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Monsanto Protection Act Highlights Special Interests Behind Legislative Process

• Robert Taylor, PolicyMic

While most of the country has been focused on the battle over the gay marriage, DOMA, and California's Proposition 8, last Tuesday President Obama signed into law an Agriculture Appropriations Bill which contains a provision protecting genetically modified seeds from litigation in the face of health risks.

Dubbed the Monsanto Protection Act by its opponents, the bill is the most recent example of the power of lobbying and special interests and highlight many of the problems behind federal legislation.

The passage of this bill is eerily similar to some of the most unconstitutional pieces of legislation in American history that have been passed with little or no media oversight, rushed through Congress, and signed by the president in the last decade. The Patriot Act was thousands of pages, each one of them shredding the Bill of Rights, yet it was written before 9/11. Quietly, on New Year's Eve fifteen months ago, President Obama codified the right of the U.S. military to kidnap (excuse me, "indefinitely detain") American citizens without trial.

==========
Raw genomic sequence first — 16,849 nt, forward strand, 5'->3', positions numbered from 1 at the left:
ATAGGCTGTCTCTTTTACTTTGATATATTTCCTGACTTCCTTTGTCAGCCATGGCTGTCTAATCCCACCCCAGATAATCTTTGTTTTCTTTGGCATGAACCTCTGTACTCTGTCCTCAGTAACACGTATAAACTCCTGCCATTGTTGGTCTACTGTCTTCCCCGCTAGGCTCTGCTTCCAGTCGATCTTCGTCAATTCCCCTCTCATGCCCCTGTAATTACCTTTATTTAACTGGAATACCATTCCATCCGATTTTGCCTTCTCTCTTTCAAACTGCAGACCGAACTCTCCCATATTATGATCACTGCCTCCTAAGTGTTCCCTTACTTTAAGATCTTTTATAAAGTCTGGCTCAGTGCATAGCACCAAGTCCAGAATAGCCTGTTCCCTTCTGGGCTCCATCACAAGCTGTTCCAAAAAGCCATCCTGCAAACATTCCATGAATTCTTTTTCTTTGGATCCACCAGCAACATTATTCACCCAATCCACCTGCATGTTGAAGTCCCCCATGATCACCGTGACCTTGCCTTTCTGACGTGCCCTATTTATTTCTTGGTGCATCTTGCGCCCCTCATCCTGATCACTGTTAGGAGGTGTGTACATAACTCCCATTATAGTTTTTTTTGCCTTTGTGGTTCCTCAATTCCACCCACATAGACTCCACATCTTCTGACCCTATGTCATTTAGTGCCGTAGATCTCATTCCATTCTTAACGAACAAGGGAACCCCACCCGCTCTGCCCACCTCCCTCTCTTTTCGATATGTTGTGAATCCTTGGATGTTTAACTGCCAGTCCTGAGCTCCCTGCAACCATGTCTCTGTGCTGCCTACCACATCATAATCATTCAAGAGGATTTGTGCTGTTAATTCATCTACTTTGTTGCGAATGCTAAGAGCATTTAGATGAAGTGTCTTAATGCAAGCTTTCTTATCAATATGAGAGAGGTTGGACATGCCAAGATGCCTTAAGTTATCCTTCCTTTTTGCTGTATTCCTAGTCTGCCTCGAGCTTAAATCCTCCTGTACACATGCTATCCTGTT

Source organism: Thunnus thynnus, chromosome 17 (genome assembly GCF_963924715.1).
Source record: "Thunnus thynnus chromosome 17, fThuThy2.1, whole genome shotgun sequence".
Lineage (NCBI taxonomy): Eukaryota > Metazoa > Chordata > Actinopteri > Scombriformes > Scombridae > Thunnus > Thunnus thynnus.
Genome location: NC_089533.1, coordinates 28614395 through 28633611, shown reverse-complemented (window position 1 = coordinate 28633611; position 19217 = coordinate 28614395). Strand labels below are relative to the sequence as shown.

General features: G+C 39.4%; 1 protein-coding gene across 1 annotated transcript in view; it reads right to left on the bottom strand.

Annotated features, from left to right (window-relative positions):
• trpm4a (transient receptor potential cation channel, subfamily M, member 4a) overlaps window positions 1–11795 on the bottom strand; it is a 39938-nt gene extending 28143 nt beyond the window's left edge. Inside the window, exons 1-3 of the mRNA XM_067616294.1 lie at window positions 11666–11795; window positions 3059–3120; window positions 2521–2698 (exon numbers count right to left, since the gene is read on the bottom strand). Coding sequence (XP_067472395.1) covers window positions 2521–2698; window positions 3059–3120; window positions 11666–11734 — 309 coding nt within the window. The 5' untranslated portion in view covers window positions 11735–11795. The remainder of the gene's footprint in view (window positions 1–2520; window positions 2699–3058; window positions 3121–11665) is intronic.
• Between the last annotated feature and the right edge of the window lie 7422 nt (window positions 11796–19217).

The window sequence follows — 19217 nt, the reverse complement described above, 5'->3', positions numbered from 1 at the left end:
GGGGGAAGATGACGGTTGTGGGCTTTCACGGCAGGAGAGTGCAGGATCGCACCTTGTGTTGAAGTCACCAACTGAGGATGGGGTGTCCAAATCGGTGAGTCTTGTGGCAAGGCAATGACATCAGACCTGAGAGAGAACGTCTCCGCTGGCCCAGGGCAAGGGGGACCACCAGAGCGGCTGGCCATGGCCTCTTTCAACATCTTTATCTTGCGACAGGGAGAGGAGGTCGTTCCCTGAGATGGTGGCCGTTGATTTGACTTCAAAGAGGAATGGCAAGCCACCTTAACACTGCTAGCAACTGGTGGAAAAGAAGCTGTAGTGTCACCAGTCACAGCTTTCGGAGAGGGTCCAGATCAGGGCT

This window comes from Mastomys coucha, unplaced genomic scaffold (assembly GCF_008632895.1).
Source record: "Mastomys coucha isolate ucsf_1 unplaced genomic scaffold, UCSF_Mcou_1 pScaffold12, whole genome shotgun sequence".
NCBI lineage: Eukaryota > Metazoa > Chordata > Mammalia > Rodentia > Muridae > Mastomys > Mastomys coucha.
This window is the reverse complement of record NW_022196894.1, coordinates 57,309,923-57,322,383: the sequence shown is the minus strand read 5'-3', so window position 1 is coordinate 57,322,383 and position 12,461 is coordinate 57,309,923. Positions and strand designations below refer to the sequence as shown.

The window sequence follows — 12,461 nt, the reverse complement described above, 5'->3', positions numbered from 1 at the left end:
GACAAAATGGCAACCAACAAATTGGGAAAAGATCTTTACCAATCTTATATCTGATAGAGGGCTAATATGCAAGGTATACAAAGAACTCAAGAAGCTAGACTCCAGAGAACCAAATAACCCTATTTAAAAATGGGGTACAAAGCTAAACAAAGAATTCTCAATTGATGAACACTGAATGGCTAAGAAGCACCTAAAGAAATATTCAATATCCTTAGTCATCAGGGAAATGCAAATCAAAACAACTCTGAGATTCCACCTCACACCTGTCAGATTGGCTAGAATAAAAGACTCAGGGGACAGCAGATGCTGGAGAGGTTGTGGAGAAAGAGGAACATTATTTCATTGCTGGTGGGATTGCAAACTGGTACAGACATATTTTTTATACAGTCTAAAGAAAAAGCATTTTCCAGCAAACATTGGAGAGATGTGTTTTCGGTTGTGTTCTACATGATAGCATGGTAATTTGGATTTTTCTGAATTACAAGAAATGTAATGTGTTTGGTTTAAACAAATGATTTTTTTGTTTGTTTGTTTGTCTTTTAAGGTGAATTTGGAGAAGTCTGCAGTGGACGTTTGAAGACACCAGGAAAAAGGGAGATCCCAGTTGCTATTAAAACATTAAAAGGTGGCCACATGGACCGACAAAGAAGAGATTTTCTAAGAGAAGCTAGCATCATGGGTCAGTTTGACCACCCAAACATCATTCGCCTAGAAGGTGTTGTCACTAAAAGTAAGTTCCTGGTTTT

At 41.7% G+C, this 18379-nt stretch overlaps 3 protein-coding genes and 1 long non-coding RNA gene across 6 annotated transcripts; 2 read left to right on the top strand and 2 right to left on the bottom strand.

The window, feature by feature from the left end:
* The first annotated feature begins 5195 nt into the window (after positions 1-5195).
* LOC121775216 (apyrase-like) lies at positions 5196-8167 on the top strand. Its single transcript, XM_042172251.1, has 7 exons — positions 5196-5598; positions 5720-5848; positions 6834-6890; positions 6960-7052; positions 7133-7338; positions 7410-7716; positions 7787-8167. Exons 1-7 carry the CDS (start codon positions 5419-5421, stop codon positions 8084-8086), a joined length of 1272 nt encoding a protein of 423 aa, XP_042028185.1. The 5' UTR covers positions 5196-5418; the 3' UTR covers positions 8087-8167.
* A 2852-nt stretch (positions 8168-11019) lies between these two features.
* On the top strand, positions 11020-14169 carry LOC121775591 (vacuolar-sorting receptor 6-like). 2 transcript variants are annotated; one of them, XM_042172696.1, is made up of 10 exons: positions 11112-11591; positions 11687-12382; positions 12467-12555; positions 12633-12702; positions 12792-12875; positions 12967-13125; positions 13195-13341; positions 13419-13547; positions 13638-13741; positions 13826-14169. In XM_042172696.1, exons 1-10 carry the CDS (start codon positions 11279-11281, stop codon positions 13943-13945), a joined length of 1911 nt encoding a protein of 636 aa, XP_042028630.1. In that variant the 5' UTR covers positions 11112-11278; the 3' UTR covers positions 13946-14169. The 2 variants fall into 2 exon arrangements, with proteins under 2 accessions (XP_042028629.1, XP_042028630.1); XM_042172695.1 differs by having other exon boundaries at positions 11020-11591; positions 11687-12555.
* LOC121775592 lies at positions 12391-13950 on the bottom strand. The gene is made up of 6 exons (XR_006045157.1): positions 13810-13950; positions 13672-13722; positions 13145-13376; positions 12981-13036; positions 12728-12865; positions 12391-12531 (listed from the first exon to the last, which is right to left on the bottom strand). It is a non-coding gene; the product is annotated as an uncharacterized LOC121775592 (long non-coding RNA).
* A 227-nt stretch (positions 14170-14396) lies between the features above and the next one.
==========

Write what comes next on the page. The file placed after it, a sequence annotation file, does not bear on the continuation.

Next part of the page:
For all of the laments over gridlock and a supposed lack of bipartisanship and compromise in Washington, there is little that moves faster through the halls of Congress and on to the president's desk than a bill that restrains liberty, expands state power, or protects corporate interests.


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